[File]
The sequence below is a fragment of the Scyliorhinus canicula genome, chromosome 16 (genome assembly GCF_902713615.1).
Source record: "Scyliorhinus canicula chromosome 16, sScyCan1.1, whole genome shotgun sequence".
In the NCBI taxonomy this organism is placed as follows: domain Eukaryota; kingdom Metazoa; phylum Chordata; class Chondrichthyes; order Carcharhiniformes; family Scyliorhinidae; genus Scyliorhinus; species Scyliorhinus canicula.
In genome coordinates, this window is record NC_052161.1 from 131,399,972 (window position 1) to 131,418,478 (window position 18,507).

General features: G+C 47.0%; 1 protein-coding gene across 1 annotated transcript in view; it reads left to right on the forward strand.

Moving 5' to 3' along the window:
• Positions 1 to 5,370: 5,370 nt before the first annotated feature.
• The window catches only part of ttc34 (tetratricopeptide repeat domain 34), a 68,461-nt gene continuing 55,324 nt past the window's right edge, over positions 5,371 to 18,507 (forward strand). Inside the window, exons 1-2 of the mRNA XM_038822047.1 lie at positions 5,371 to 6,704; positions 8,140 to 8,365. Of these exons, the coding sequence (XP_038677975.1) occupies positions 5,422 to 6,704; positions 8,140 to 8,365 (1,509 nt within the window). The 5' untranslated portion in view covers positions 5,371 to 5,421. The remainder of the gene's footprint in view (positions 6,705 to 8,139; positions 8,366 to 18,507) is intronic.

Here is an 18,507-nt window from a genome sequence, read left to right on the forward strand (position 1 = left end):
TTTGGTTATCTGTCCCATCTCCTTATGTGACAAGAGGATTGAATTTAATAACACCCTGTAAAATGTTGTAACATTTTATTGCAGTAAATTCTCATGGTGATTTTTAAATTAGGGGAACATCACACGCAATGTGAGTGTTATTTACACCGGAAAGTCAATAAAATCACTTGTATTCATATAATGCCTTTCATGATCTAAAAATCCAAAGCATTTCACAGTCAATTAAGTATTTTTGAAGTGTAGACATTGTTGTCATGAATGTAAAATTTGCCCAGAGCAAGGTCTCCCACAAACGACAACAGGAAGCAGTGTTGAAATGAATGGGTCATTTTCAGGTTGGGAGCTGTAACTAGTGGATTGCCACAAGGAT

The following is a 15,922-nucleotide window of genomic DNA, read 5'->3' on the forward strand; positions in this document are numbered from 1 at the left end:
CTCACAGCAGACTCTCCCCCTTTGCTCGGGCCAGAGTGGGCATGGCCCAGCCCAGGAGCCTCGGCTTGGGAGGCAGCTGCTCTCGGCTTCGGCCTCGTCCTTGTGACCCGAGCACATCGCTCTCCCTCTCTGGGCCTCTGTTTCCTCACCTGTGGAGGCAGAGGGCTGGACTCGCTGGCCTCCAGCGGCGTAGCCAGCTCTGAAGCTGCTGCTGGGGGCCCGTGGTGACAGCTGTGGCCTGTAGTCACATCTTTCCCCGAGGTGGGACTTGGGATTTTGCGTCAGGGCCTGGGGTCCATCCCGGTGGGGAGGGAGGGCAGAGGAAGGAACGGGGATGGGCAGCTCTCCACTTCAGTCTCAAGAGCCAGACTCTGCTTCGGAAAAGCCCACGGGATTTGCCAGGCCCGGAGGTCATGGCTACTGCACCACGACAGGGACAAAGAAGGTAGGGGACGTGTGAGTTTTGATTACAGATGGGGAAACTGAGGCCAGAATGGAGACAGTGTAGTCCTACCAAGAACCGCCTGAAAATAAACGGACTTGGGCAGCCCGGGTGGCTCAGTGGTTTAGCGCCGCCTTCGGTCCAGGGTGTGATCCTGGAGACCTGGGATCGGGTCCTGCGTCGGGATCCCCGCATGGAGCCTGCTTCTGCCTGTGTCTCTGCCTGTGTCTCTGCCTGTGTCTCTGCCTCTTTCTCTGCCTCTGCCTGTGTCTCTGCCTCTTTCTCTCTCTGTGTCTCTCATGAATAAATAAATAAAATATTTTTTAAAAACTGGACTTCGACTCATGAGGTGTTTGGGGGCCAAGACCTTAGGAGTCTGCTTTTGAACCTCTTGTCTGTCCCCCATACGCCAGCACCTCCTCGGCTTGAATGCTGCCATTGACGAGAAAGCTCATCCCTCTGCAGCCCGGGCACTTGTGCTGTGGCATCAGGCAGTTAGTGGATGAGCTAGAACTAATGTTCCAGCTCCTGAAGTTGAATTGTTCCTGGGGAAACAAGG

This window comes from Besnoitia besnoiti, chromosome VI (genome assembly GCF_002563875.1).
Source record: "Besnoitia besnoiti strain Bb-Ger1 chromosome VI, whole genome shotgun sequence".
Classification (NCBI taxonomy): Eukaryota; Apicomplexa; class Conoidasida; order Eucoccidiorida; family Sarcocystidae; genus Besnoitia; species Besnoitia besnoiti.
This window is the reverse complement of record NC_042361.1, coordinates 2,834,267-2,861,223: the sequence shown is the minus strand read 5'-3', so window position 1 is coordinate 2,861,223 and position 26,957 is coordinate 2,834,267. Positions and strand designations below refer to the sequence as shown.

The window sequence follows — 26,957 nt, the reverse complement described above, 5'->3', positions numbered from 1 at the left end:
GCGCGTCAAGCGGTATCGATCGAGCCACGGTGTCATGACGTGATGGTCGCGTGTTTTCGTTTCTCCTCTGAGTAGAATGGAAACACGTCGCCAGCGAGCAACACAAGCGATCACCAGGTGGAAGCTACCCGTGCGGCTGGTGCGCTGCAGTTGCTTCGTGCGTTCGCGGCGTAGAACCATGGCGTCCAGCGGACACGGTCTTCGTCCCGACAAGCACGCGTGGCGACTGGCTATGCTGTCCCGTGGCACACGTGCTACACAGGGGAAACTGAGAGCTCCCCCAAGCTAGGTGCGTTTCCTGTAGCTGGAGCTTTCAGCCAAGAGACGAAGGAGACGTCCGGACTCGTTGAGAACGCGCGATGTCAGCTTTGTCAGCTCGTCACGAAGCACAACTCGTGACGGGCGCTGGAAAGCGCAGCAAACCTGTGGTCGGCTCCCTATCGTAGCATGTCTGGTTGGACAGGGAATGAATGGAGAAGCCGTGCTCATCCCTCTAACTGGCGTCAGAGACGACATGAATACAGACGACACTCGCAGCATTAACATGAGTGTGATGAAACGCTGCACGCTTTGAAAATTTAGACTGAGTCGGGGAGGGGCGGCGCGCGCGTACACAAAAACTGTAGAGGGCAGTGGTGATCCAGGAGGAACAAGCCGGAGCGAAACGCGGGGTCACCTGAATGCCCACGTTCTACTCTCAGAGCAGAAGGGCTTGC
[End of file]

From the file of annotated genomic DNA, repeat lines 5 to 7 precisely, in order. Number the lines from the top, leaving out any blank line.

General features: G+C 47.0%; 1 protein-coding gene across 1 annotated transcript in view; it reads left to right on the forward strand.

Moving 5' to 3' along the window:
• Positions 1 to 5,370: 5,370 nt before the first annotated feature.